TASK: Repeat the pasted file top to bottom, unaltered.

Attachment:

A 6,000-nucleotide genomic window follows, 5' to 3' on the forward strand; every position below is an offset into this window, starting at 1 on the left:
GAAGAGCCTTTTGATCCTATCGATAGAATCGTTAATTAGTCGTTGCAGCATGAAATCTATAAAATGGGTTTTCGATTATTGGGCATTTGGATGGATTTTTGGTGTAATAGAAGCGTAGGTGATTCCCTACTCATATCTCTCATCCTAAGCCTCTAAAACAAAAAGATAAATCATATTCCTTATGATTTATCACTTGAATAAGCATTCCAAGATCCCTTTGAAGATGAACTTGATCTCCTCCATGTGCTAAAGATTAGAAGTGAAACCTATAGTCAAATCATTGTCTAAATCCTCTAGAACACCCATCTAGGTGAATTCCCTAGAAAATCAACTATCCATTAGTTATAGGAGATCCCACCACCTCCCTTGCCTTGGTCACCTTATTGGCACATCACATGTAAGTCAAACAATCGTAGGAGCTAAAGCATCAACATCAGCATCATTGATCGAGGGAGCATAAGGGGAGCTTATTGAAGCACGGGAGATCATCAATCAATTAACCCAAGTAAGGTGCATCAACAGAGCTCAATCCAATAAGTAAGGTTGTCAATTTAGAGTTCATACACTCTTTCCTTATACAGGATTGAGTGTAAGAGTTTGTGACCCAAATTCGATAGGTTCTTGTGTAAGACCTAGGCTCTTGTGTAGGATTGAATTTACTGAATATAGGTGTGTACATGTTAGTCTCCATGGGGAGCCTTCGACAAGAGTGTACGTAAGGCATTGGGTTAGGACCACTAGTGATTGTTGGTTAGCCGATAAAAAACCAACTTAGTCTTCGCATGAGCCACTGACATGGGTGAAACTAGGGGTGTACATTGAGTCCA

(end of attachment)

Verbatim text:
A 6,000-nucleotide genomic window follows, 5' to 3' on the forward strand; every position below is an offset into this window, starting at 1 on the left:
GAAGAGCCTTTTGATCCTATCGATAGAATCGTTAATTAGTCGTTGCAGCATGAAATCTATAAAATGGGTTTTCGATTATTGGGCATTTGGATGGATTTTTGGTGTAATAGAAGCGTAGGTGATTCCCTACTCATATCTCTCATCCTAAGCCTCTAAAACAAAAAGATAAATCATATTCCTTATGATTTATCACTTGAATAAGCATTCCAAGATCCCTTTGAAGATGAACTTGATCTCCTCCATGTGCTAAAGATTAGAAGTGAAACCTATAGTCAAATCATTGTCTAAATCCTCTAGAACACCCATCTAGGTGAATTCCCTAGAAAATCAACTATCCATTAGTTATAGGAGATCCCACCACCTCCCTTGCCTTGGTCACCTTATTGGCACATCACATGTAAGTCAAACAATCGTAGGAGCTAAAGCATCAACATCAGCATCATTGATCGAGGGAGCATAAGGGGAGCTTATTGAAGCACGGGAGATCATCAATCAATTAACCCAAGTAAGGTGCATCAACAGAGCTCAATCCAATAAGTAAGGTTGTCAATTTAGAGTTCATACACTCTTTCCTTATACAGGATTGAGTGTAAGAGTTTGTGACCCAAATTCGATAGGTTCTTGTGTAAGACCTAGGCTCTTGTGTAGGATTGAATTTACTGAATATAGGTGTGTACATGTTAGTCTCCATGGGGAGCCTTCGACAAGAGTGTACGTAAGGCATTGGGTTAGGACCACTAGTGATTGTTGGTTAGCCGATAAAAAACCAACTTAGTCTTCGCATGAGCCACTGACATGGGTGAAACTAGGGGTGTACATTGAGTCCA